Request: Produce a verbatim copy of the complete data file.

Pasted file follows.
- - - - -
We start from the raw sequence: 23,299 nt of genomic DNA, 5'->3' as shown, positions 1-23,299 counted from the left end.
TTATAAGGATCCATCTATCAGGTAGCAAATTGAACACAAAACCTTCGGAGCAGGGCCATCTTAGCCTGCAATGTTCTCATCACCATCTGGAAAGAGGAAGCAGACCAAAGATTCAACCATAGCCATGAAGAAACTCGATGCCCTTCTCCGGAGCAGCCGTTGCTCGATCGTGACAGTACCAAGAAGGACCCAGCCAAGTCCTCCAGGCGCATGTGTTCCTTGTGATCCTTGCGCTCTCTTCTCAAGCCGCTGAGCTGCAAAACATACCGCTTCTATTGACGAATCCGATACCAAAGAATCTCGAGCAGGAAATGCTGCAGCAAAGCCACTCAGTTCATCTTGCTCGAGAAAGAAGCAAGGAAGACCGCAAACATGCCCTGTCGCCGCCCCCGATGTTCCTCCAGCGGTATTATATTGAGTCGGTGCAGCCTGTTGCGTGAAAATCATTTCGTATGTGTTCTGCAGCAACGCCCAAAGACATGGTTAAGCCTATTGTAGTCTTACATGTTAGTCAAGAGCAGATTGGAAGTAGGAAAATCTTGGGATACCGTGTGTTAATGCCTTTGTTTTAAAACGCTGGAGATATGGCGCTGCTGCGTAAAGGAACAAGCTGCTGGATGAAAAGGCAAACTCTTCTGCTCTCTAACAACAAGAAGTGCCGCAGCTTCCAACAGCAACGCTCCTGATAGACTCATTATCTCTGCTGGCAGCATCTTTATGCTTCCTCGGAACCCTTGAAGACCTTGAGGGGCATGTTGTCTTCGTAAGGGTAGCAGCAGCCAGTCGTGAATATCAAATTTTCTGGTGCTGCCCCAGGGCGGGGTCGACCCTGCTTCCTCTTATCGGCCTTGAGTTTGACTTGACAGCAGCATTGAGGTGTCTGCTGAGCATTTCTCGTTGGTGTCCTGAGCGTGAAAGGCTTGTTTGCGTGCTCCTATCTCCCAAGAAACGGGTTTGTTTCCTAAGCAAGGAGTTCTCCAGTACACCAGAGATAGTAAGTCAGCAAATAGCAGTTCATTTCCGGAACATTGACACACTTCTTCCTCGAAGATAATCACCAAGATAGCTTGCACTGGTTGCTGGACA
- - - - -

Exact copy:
We start from the raw sequence: 23,299 nt of genomic DNA, 5'->3' as shown, positions 1-23,299 counted from the left end.
TTATAAGGATCCATCTATCAGGTAGCAAATTGAACACAAAACCTTCGGAGCAGGGCCATCTTAGCCTGCAATGTTCTCATCACCATCTGGAAAGAGGAAGCAGACCAAAGATTCAACCATAGCCATGAAGAAACTCGATGCCCTTCTCCGGAGCAGCCGTTGCTCGATCGTGACAGTACCAAGAAGGACCCAGCCAAGTCCTCCAGGCGCATGTGTTCCTTGTGATCCTTGCGCTCTCTTCTCAAGCCGCTGAGCTGCAAAACATACCGCTTCTATTGACGAATCCGATACCAAAGAATCTCGAGCAGGAAATGCTGCAGCAAAGCCACTCAGTTCATCTTGCTCGAGAAAGAAGCAAGGAAGACCGCAAACATGCCCTGTCGCCGCCCCCGATGTTCCTCCAGCGGTATTATATTGAGTCGGTGCAGCCTGTTGCGTGAAAATCATTTCGTATGTGTTCTGCAGCAACGCCCAAAGACATGGTTAAGCCTATTGTAGTCTTACATGTTAGTCAAGAGCAGATTGGAAGTAGGAAAATCTTGGGATACCGTGTGTTAATGCCTTTGTTTTAAAACGCTGGAGATATGGCGCTGCTGCGTAAAGGAACAAGCTGCTGGATGAAAAGGCAAACTCTTCTGCTCTCTAACAACAAGAAGTGCCGCAGCTTCCAACAGCAACGCTCCTGATAGACTCATTATCTCTGCTGGCAGCATCTTTATGCTTCCTCGGAACCCTTGAAGACCTTGAGGGGCATGTTGTCTTCGTAAGGGTAGCAGCAGCCAGTCGTGAATATCAAATTTTCTGGTGCTGCCCCAGGGCGGGGTCGACCCTGCTTCCTCTTATCGGCCTTGAGTTTGACTTGACAGCAGCATTGAGGTGTCTGCTGAGCATTTCTCGTTGGTGTCCTGAGCGTGAAAGGCTTGTTTGCGTGCTCCTATCTCCCAAGAAACGGGTTTGTTTCCTAAGCAAGGAGTTCTCCAGTACACCAGAGATAGTAAGTCAGCAAATAGCAGTTCATTTCCGGAACATTGACACACTTCTTCCTCGAAGATAATCACCAAGATAGCTTGCACTGGTTGCTGGACA